Even while he prepares for his current job as an analyst on ESPN’s SEC network, current free-agent quarterback Tim Tebow is making headlines again.
On Monday, Tebow told USA Today that he still works out six days a week and throws four days a week, keeping himself ready for his next shot in the NFL. He also says that he’s “by far” a better quarterback today than a year ago.
“I don’t know what the future holds,” Tebow said. “You never know. I know that I’m super happy doing this. I know I love training, I love playing ball, but this is a great opportunity.”
That’s not to say he really was ever a bad quarterback, but he wasn’t necessarily great either. However, he showed some signs of the potential to develop into the position.
The one mistake in Tebow’s career was not that he never fully developed as a passer, despite his potential to become an NFL passer, but that he never fully had to opportunity to develop as an NFL quarterback.
In his 2010 rookie year, under then-head coach Josh McDaniels, Tebow started the last three games for the Denver Broncos, throwing for 651 yards in those last three starts with five touchdowns and three picks. He threw for 308 yards against the Texans in Week 15 of that season, following that performance with a pair of passing touchdowns and with 94 yards rushing and a touchdown in the finale against the Chargers.
But just as Tebow was beginning to learn how to be an NFL quarterback under McDaniels, McDaniels was fired and John Fox came into Denver, changing everything, including the offense.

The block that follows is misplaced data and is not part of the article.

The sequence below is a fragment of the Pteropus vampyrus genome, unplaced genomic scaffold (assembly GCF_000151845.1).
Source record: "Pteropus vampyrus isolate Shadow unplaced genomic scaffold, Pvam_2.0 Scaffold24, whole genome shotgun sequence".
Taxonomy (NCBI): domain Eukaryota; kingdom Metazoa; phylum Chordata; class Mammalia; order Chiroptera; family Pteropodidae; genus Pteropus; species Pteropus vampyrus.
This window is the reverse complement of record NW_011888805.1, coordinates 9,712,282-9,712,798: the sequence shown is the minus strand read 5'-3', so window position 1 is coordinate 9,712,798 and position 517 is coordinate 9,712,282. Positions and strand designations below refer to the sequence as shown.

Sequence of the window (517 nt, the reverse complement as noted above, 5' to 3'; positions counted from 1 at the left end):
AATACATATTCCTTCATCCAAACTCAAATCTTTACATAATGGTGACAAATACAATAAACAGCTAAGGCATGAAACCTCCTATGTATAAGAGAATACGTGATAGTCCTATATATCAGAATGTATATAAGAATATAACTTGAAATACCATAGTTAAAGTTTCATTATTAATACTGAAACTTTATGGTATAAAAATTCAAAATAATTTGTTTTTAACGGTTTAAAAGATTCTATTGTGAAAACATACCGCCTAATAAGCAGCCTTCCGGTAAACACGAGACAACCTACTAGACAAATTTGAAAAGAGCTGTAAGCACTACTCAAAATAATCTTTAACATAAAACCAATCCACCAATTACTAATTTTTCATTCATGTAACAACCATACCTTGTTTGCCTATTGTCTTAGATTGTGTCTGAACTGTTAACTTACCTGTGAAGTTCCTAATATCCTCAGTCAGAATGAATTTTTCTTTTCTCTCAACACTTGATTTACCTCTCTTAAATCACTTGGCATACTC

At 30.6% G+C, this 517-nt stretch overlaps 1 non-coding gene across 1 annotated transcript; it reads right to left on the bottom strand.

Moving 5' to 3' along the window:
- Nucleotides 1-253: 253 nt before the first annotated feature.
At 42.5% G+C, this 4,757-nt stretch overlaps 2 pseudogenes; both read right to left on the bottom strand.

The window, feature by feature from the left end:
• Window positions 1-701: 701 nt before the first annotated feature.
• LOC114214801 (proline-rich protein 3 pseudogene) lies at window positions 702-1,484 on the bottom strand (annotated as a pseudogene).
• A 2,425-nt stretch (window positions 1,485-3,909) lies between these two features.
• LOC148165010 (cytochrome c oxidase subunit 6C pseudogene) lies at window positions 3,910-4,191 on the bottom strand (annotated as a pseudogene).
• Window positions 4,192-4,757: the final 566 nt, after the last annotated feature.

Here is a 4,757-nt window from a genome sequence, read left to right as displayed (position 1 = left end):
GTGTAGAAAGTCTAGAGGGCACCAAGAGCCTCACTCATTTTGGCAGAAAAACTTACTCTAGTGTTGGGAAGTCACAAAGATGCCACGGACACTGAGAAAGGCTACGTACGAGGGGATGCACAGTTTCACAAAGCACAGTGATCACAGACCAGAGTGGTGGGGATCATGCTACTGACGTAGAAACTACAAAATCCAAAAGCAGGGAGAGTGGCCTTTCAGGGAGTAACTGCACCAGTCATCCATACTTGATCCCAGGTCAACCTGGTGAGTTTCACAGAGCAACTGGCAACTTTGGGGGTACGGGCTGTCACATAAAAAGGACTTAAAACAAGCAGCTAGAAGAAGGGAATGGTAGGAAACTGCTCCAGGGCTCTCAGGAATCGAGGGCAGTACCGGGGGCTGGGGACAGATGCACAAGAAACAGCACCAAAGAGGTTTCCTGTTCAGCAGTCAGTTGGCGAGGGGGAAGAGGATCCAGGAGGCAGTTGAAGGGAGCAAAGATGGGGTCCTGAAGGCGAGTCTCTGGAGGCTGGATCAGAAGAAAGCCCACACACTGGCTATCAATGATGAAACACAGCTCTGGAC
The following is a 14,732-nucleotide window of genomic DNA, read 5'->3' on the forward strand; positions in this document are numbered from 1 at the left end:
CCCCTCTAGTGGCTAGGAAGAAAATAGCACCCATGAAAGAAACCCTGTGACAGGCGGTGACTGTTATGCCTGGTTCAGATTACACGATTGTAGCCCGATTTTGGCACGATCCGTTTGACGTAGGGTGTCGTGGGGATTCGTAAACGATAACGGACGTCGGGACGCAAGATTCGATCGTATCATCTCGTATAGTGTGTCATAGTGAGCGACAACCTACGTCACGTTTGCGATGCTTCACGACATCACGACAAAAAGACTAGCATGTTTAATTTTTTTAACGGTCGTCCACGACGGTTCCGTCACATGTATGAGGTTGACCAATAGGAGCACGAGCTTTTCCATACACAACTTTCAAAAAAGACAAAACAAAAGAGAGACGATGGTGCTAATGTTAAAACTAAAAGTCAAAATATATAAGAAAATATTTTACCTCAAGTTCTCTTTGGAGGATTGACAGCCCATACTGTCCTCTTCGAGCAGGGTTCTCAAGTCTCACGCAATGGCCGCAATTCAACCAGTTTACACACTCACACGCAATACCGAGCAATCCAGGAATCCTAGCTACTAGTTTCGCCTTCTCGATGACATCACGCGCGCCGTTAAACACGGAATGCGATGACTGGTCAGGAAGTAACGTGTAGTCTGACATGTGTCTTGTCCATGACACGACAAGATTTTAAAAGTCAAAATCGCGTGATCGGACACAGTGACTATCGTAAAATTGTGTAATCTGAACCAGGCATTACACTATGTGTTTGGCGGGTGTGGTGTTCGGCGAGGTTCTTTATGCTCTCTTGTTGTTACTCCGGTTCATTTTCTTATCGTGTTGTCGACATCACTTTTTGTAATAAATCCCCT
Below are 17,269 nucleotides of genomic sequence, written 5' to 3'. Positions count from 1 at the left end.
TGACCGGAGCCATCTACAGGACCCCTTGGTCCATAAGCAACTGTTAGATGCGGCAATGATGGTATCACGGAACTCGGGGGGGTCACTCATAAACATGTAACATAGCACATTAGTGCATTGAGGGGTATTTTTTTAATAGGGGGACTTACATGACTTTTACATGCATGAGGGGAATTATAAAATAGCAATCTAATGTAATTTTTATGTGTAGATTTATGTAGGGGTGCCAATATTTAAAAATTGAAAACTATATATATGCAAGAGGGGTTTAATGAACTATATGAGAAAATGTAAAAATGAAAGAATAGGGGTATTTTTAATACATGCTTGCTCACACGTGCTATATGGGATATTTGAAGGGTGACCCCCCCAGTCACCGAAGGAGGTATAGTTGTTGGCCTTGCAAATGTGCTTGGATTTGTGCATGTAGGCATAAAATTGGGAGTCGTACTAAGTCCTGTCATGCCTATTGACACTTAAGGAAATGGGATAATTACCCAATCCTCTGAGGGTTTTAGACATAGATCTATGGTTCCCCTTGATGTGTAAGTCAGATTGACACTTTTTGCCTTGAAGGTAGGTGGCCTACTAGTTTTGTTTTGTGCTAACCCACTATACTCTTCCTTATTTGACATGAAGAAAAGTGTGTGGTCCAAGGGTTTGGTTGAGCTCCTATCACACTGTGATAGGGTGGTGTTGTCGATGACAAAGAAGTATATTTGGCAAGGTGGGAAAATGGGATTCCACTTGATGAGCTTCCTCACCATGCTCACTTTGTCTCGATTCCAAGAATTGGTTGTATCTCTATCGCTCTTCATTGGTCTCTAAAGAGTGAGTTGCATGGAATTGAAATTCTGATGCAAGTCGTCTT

Tebow took over as the starter against Miami, leading them to win seven of his first eight starts, including six comeback wins on their way to the playoffs.
He threw for 1,730 yards in 2011 with 12 touchdowns and six interceptions and led the Broncos to another come from behind win against the Steelers in the AFC Wild Card game, throwing for 316 yards with two touchdowns and a rushing touchdown.
And then came the trade to the Jets, marking the end of his career thus far.
The sad part about Tebow’s story is that his downfall in New York is remembered more than what he did in his two years in Denver, where he was slowly progressing. The best part about Tebow in Denver was him being in a winning environment. The Jets were anything but a winning environment and used Tebow as everything but a quarterback.
There are several teams in the NFL that could use Tebow’s services as a backup quarterback and he would be a solid backup to several teams, while also developing as a better passer.
While he doesn’t have a high career completion percentage, he’s a more efficient quarterback thank other backups out there.
— OnlyGators.com (@onlygators) August 7, 2014
For example, the Miami Dolphins brought in Rex Grossman (who signed with Cleveland on Tuesday), John Skelton and Brady Quinn to workout for the backup quarterback spot after the Dolphins lost Matt Moore to injury and released Pat Devlin.
If you toss Tebow into the list of quarterbacks the Dolphins worked out, he would be the only quarterback with more touchdowns than interceptions in his career. (For the record, Quinn was Tebow’s backup in Denver in 2011.)
Other teams that could use Tebow as a solid backup would be San Francisco, the New York Giants, Detroit and the aforementioned Miami Dolphins.
Can Tebow make a comeback? If someone gives him an opportunity, yes. The question of “will he make the comeback” depends on whether he gets an opportunity.
The quarterback who became known for coming back late in games, now has to come back in his playing career.